The Importance of Mercy: Forgiving my father’s murderer on Christmas Eve


“The timing of this is extraordinary.

A few weeks ago now, I wrote a post explaining how my youngest step son had moved into a rental property in Redcar with his girlfriend. The chances of what happened next are millions to one, but, the previous tenant of that house had been the son of the man that murdered my dad. Not only that, he’d left behind a letter from his dad to him. This letter told of how he was doing in prison and how he was set to get a phone in his cell etc.

I have never, in the eight years since he was jailed, wanted to know where dads killer was. I’ve never looked for him. I forgave him in my heart and that was it. I know it’s what dad would have wanted. But this letter with his prison details, coming into my life, was like my dads killer coming looking for me, via fate.

When I read it, I got angry. Not with him, but with myself. I wondered to myself if I’d been stupid for forgiving when his life, though it won’t be easy in prison, is still far better than what my dad has.

When you allow anger in, it has such a devastating effect on your life and since I allowed that anger in a few weeks ago since I learned the contents of that letter, I’ve found myself not being as at peace as I normally am and I haven’t liked it. I also allowed in a doubt because of this anger. I forgave wholeheartedly and I wrote my Edinburgh show forgiveness, with a clear heart. But when I let that anger in, I started to wonder if I still forgave?

Was my forgiveness still intact? How could I go on stage, in what will be some of the most important shows of my life at the soho theatre, talking about forgiveness, if I doubted my forgiveness? I just couldn’t be fake.

So, now presented with my killers prison address, I wrote a letter to the prison governor, explained the situation and asked if I could meet my dads killer? I told the governor that I wanted to see dads killer face to face, look at him and see if I felt anger or hate or malice. I had to be sure. I didn’t know if he’d want to meet me and It’s not something that I’ve ever wanted to do, but it was now something I felt I had to do.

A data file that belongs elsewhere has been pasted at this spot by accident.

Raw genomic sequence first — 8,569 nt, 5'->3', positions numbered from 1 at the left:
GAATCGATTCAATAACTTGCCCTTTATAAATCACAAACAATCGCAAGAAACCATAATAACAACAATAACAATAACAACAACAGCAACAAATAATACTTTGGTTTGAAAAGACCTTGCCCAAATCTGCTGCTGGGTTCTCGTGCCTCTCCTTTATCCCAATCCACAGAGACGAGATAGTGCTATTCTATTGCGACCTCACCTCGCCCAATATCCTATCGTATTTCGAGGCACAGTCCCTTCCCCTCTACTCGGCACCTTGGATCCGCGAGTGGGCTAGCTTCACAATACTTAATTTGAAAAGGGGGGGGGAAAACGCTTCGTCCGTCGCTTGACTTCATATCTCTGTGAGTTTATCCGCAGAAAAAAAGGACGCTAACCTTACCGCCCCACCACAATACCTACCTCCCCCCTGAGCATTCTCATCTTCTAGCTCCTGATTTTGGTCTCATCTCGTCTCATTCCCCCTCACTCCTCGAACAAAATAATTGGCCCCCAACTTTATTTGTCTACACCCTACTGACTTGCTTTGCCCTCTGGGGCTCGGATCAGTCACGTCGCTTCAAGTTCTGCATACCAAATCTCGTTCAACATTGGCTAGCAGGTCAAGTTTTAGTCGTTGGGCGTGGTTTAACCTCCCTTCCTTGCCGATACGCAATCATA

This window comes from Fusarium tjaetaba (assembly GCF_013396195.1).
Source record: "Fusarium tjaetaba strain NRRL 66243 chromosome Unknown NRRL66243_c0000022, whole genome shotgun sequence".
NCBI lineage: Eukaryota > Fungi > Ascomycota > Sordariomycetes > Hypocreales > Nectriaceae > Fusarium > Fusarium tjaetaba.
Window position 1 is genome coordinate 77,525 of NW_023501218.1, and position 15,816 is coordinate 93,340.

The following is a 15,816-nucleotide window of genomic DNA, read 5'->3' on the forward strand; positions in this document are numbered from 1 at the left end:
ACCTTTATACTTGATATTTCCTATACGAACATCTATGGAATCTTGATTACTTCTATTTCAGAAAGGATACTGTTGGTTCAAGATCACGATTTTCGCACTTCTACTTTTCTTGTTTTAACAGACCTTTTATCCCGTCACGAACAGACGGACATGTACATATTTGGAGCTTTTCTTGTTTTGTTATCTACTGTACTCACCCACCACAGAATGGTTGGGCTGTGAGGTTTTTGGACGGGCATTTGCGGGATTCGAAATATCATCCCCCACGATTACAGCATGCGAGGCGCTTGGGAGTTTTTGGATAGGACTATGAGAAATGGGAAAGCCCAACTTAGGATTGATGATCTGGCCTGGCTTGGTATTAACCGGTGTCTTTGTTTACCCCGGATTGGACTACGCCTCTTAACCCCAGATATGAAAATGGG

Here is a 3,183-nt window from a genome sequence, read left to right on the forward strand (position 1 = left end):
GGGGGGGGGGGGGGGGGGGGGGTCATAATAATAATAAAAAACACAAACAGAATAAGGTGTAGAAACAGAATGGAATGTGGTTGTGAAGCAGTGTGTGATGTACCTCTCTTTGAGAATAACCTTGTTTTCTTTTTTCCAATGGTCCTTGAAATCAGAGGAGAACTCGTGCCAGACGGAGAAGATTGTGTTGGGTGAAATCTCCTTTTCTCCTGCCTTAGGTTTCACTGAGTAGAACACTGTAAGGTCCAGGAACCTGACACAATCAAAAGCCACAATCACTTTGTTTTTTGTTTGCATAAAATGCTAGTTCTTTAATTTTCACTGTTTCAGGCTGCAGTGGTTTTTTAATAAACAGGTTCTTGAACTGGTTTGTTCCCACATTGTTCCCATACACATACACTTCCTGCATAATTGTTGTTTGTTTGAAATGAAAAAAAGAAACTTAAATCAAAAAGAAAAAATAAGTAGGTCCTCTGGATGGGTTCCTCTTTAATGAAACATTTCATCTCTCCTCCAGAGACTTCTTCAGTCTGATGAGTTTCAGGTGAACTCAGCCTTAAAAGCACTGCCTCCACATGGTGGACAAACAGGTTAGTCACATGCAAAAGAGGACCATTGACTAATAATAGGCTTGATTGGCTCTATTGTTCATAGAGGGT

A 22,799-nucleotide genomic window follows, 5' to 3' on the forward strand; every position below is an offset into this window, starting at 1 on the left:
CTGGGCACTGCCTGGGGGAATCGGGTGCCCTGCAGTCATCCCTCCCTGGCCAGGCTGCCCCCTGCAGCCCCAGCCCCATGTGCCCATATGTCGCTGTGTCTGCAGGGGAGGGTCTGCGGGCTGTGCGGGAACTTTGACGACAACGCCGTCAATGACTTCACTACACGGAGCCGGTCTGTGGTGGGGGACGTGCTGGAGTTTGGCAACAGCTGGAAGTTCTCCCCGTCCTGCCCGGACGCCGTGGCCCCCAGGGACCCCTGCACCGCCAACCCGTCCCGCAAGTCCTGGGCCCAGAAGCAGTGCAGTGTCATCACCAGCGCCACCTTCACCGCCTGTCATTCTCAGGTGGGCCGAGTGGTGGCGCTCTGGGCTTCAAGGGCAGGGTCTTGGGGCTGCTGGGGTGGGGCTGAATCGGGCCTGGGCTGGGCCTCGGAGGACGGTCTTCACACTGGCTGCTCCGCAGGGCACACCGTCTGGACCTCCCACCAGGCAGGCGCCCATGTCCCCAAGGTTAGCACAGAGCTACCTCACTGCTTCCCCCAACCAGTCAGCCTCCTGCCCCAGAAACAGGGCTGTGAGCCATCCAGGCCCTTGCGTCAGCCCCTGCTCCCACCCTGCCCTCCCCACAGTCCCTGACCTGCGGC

I’ve been waiting five weeks and had no reply, despite phoning the prison a couple of times.

I got up today, went to the bank, had my breakfast in the library and went swimming. When I got home, just before two, I had a card from the post office saying I’d missed a signed for delivery. I had no idea what time the sorting office closed but I went there and it was open. I asked if my signed for package had been handed back into the sorting office and by chance, the bloke said it just had and he’d just put it on its shelf.

When he gave me it, it was a signed for letter. I opened it in the car and it was from the prison. Basically, it said that my dads killer had been informed of my request and he had indicated that he wanted to enter into the process of us meeting.

Christmas Eve, of all the days that this should happen, Christmas Eve. I felt that that big hand of fate was at work again and that forces, far bigger than I could ever imagine, were at work, and on behalf of the power of good.

I felt uplifted.

I went to get diesel and when I paid the Muslim bloke, I shook his hand and wished him merry Christmas. He wished me the same.

As I came away, I thought “I’ve just wished a Muslim bloke merry Christmas and they don’t celebrate Christmas, I hope that didn’t offend him?”. But then, all of a sudden, I thought that the Christian faith teaches that Christ was born for all men, so why shouldn’t you wish Muslims, Hindus, Jews or whatever, a merry Christmas? Why shouldn’t all men be wished peace and goodwill at this time? Including my dads killer?

And then I got this overwhelming feeling, that when that letter came into my possession, that the process of forgiving, really forgiving, was only just beginning, for it’s easy to say something, but quite another to actually do it.

Merry Christmas everyone, to all the people who’ve wished me it or messaged me, merry Christmas and peace and love and forgiveness, to you all.

Pax vobiscum…”

Chris McGlade is a Comedian. His show “Forgiveness” will be at the Soho Theatre in London in 2020. Book tickets here:

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